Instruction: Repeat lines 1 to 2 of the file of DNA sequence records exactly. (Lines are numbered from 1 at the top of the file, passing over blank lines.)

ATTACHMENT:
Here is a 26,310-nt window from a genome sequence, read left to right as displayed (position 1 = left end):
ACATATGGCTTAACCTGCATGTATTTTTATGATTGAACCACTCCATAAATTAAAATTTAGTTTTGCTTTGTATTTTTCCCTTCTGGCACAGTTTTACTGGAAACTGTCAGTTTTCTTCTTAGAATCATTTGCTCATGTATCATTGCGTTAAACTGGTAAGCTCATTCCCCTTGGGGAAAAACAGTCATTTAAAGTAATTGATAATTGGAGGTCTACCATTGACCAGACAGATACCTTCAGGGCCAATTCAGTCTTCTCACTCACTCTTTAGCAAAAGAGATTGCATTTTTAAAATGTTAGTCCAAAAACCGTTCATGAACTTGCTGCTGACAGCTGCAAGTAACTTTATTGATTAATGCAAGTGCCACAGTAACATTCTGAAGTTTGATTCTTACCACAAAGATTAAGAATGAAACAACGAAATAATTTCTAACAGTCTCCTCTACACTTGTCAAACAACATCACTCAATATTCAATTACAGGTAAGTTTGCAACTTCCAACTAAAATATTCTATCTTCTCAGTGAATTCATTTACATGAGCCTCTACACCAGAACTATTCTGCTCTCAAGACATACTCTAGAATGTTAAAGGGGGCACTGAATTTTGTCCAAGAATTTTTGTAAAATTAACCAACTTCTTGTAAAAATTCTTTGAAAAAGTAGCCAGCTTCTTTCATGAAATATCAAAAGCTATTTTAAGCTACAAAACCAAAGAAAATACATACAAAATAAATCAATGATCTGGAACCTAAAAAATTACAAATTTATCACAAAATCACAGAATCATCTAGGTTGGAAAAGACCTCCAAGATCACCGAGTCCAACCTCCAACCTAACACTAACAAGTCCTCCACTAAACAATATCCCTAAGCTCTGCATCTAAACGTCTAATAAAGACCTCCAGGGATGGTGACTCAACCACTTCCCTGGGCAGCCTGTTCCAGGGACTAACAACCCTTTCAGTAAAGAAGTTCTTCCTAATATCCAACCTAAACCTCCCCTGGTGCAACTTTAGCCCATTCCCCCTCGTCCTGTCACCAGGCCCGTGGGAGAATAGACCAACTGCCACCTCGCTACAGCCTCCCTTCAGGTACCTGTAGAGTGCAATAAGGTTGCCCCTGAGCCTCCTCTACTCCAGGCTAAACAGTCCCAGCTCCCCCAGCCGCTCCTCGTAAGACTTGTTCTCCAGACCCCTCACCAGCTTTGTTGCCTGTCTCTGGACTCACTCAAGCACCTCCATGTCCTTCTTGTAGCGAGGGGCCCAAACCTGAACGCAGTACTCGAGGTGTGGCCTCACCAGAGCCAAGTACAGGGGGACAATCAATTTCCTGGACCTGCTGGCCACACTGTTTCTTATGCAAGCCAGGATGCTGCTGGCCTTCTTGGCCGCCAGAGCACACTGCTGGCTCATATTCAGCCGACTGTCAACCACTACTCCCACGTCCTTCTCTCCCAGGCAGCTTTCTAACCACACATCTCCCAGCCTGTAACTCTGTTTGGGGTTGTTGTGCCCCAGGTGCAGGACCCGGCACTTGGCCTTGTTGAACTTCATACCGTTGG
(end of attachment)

Here is a 26,310-nt window from a genome sequence, read left to right as displayed (position 1 = left end):
ACATATGGCTTAACCTGCATGTATTTTTATGATTGAACCACTCCATAAATTAAAATTTAGTTTTGCTTTGTATTTTTCCCTTCTGGCACAGTTTTACTGGAAACTGTCAGTTTTCTTCTTAGAATCATTTGCTCATGTATCATTGCGTTAAACTGGTAAGCTCATTCCCCTTGGGGAAAAACAGTCATTTAAAGTAATTGATAATTGGAGGTCTACCATTGACCAGACAGATACCTTCAGGGCCAATTCAGTCTTCTCACTCACTCTTTAGCAAAAGAGATTGCATTTTTAAAATGTTAGTCCAAAAACCGTTCATGAACTTGCTGCTGACAGCTGCAAGTAACTTTATTGATTAATGCAAGTGCCACAGTAACATTCTGAAGTTTGATTCTTACCACAAAGATTAAGAATGAAACAACGAAATAATTTCTAACAGTCTCCTCTACACTTGTCAAACAACATCACTCAATATTCAATTACAGGTAAGTTTGCAACTTCCAACTAAAATATTCTATCTTCTCAGTGAATTCATTTACATGAGCCTCTACACCAGAACTATTCTGCTCTCAAGACATACTCTAGAATGTTAAAGGGGGCACTGAATTTTGTCCAAGAATTTTTGTAAAATTAACCAACTTCTTGTAAAAATTCTTTGAAAAAGTAGCCAGCTTCTTTCATGAAATATCAAAAGCTATTTTAAGCTACAAAACCAAAGAAAATACATACAAAATAAATCAATGATCTGGAACCTAAAAAATTACAAATTTATCACAAAATCACAGAATCATCTAGGTTGGAAAAGACCTCCAAGATCACCGAGTCCAACCTCCAACCTAACACTAACAAGTCCTCCACTAAACAATATCCCTAAGCTCTGCATCTAAACGTCTAATAAAGACCTCCAGGGATGGTGACTCAACCACTTCCCTGGGCAGCCTGTTCCAGGGACTAACAACCCTTTCAGTAAAGAAGTTCTTCCTAATATCCAACCTAAACCTCCCCTGGTGCAACTTTAGCCCATTCCCCCTCGTCCTGTCACCAGGCCCGTGGGAGAATAGACCAACTGCCACCTCGCTACAGCCTCCCTTCAGGTACCTGTAGAGTGCAATAAGGTTGCCCCTGAGCCTCCTCTACTCCAGGCTAAACAGTCCCAGCTCCCCCAGCCGCTCCTCGTAAGACTTGTTCTCCAGACCCCTCACCAGCTTTGTTGCCTGTCTCTGGACTCACTCAAGCACCTCCATGTCCTTCTTGTAGCGAGGGGCCCAAACCTGAACGCAGTACTCGAGGTGTGGCCTCACCAGAGCCAAGTACAGGGGGACAATCAATTTCCTGGACCTGCTGGCCACACTGTTTCTTATGCAAGCCAGGATGCTGCTGGCCTTCTTGGCCGCCAGAGCACACTGCTGGCTCATATTCAGCCGACTGTCAACCACTACTCCCACGTCCTTCTCTCCCAGGCAGCTTTCTAACCACACATCTCCCAGCCTGTAACTCTGTTTGGGGTTGTTGTGCCCCAGGTGCAGGACCCGGCACTTGGCCTTGTTGAACTTCATACCGTTGG